The stretched and flaccid penile length was compared between the group with and without erectile dysfunction. Statistical significance of obscene difference was assessed using the two-sample independent t-test.
Statistical analysis by age was also performed to remove the possible effect of age on these companions correlation between height, penile length, and midpoint circumference.
A total of 271 patients were included in group one (mean age 44.6±16.3) y, range (17–83). Table 1 shows the clinical characteristics and measurements of group one.
In group two, 109 patients were included (mean age 41±11.7) y (range 22–68). Table 2 shows the clinical characteristics and measurements of this group.
In group 1, there was no correlation between height and flaccid length (r=0.03, P>0.05) or stretched length (r=0.05, P>0.05). On the other hand, there was a significant correlation between height and midpoint circumference (r=0.14, P<0.05). There was also a significant correlation between flaccid and stretched lengths (r=0.60, P<0.05), and between stretched lengths and midpoint circumference (r=0.30. P<0.05) as shown in Table 3.
In group 2, there was no correlation between height and flaccid length (r=0.04, P>0.05), stretched length (r=0.04, P>0.05), or fully erect length (r=0.17, P>0.05). On the other hand, there was a significant correlation between the flaccid and stretched lengths (r=0.65, P<0.05), the flaccid and fully erect length after trimex injection (r=0.44, P<0.05), and the stretched and fully erect length (r=0.51, P<0.05) (Table 4).
Comparing group 1 and group 2, the patients in the first group were slightly older than in group 2 (P=0.035), but there was no significant difference in their height. There was a significant difference regarding the mean flaccid length 9.3 vs 7.7 (P=0.001), and the mean stretched length 13.5 vs 11.6 (P=0.000) (Table 5).
The two groups were further divided into those less than 40 and more than 40 y old. No statistical difference was reported in the stretched and flaccid lengths between the younger and older individuals in each group. However, when we compared the stretched and flaccid lengths in those less than 40 y old in group 1 and 2, there was a significant difference. Similarly, there was a significant difference in the stretched and flaccid lengths in those patients more than 40 y old (Table 6).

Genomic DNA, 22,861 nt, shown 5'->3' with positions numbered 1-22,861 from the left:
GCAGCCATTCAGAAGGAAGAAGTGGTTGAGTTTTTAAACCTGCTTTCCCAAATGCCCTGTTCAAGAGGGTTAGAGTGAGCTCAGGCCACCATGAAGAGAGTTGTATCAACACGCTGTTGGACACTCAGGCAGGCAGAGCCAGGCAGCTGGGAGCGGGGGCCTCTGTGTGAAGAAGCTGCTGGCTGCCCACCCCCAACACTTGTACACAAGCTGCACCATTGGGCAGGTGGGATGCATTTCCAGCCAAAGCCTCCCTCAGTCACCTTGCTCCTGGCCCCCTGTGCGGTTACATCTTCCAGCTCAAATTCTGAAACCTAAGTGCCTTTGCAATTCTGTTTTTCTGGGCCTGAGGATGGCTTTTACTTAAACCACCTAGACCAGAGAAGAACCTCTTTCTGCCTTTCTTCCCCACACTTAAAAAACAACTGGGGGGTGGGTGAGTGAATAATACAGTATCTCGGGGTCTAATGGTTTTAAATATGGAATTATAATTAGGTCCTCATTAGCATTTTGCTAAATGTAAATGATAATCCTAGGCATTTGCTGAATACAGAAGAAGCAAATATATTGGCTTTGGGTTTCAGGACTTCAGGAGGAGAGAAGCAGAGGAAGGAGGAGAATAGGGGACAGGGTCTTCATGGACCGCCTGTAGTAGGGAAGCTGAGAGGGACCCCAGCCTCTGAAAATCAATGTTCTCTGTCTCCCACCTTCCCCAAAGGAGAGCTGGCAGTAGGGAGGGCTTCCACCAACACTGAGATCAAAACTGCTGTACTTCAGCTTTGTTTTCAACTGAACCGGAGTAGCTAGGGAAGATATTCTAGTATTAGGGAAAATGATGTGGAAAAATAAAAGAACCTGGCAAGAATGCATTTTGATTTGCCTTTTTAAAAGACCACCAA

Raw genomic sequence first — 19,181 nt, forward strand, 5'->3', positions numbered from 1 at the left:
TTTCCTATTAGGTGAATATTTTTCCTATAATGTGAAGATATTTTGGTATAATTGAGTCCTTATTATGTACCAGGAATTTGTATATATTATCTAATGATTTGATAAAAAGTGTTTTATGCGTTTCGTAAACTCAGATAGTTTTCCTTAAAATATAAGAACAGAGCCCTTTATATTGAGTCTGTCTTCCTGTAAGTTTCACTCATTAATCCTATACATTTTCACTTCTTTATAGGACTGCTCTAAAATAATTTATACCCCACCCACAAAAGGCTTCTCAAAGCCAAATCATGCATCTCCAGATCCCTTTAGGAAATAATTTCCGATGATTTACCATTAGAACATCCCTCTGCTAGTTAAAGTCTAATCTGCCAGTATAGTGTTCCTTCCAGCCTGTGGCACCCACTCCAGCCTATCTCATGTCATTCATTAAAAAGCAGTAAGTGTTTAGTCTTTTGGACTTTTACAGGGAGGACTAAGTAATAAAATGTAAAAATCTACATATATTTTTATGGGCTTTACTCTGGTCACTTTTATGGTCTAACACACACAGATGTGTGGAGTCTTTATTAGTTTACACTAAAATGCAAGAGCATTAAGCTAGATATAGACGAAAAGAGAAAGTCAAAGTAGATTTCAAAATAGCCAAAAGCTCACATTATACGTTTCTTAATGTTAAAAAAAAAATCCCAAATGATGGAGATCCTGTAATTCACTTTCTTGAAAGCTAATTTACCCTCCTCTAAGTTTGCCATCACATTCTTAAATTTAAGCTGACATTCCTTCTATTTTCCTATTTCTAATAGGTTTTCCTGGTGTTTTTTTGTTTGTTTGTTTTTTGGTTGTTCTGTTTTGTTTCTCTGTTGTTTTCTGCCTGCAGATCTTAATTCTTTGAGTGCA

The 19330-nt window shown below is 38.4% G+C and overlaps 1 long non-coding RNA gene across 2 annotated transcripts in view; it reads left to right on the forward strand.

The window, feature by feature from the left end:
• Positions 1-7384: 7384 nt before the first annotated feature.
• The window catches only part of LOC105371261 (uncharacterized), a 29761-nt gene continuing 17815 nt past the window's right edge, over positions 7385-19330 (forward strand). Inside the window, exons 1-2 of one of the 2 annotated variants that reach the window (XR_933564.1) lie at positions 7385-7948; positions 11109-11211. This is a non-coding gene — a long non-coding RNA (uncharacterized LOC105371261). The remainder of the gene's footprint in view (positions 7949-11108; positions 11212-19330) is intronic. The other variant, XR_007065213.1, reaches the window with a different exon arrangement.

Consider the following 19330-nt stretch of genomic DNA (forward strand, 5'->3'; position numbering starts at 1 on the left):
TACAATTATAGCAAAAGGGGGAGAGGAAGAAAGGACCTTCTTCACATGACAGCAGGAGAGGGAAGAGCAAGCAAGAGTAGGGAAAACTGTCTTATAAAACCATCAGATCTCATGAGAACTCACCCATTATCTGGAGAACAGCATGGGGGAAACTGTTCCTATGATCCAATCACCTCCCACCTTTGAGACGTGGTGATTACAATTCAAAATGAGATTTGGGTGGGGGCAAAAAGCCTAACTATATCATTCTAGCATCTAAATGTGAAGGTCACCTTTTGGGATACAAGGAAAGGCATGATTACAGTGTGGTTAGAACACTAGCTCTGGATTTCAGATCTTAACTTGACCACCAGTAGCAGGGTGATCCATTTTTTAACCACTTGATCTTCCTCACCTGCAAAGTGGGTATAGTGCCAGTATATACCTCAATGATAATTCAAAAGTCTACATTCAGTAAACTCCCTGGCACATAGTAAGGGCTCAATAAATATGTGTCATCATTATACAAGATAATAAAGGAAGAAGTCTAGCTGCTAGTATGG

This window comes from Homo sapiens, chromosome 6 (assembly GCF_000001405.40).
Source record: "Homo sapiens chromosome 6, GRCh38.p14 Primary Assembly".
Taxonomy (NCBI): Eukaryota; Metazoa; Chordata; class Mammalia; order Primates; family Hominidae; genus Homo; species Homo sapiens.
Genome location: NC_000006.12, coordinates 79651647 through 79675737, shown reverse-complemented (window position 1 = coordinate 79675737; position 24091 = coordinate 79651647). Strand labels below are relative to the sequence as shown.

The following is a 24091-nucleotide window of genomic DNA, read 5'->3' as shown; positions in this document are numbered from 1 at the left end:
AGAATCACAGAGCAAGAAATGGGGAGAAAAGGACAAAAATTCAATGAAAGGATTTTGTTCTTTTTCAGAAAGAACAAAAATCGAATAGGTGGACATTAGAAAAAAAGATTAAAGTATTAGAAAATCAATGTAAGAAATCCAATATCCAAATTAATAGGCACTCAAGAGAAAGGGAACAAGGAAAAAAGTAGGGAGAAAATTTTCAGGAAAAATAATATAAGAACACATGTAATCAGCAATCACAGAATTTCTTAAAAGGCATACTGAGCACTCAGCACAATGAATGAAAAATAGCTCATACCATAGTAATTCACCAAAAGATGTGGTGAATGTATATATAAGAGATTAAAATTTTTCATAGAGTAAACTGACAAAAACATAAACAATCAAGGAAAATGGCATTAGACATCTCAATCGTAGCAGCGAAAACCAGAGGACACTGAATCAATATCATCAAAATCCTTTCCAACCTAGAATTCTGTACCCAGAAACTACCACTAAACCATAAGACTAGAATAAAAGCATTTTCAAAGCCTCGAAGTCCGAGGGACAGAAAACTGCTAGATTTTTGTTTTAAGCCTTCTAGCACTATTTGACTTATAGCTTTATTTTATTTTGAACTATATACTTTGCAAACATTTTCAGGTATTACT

The definition of normal penile size is of a considerable interest in the diagnosis and treatment of sexual dysfunction. Furthermore, some patients who are otherwise physically normal seek to validate their sexual function and fertility potential through objective confirmation of normal size of their phallus. Most men who seek penile lengthening surgery overestimate normal penile length, and in one series none of 67 patients complaining of short penis were found to have severely short penis.7
Flaccid and erect length is important, because patient perception of inadequate penile size in either state could be an important factor in asking for penile length or girth enhancement.
Several studies have been published regarding measurements of penile length, but no studies are reported from Arab countries, and in this study we aim to establish normal values for penile lengths in normal Jordanian individuals as well as in patients with erectile dysfunction and to compare it with published data from different ethnic origins.
Penile length is most commonly measured, and is usually estimated from the tip of the penis to the pubic–penile skin junction. Wessells et al3 introduced the term functional penile length by adding the measured fat pad depth to the erect length.
In comparing our results with other investigators (Table 7), Bondil5 reported the longest penile length in the flaccid and stretched states, and though this might be a normal variation, measurements were obtained only after three manual stretches of the penis. The longest erect penile length was reported by Kinsey,8 data analyzed by Jamison and Gebhard,9 although the data might have been biased as the measurements were recorded by the patients. Other studies3, 4, 10, 11 reported mean flaccid length range (8.16–9.22 cm), and stretched length (12.45–12.5 cm). In this study the mean penile lengths were slightly longer at 9.3 and 13.5, respectively.
Not many studies reported on midpoint measurements; however in this study, the main midpoint circumference (8.98 cm) was less than that reported by Ponchietti et al10 at (10 cm), but similar to what was reported by Ajmani et al11 (8.83 cm).
Although some studies reported penile length in young adult males only,10, 11 we included all age groups. Aging is associated with penile tissue stiffness and abnormal corporal compliance.12 Also described in aging men, a decrease in penile extensibility because of the loss of elasticity of the tunica albuginea.5, 13 Despite this, Schneider et al4 found that the erect penile length did not differ significantly in the erect state between young and older men, although younger men had significantly wider penises. In this study, in group one, the stretched length was longer and the width narrower than that reported by Ponchietti et al10 of young Italian males. In addition, we found no significant difference in penile measurements between younger, less than 40 y and older individuals in each group, which is similar to what was reported by Wessells et al.3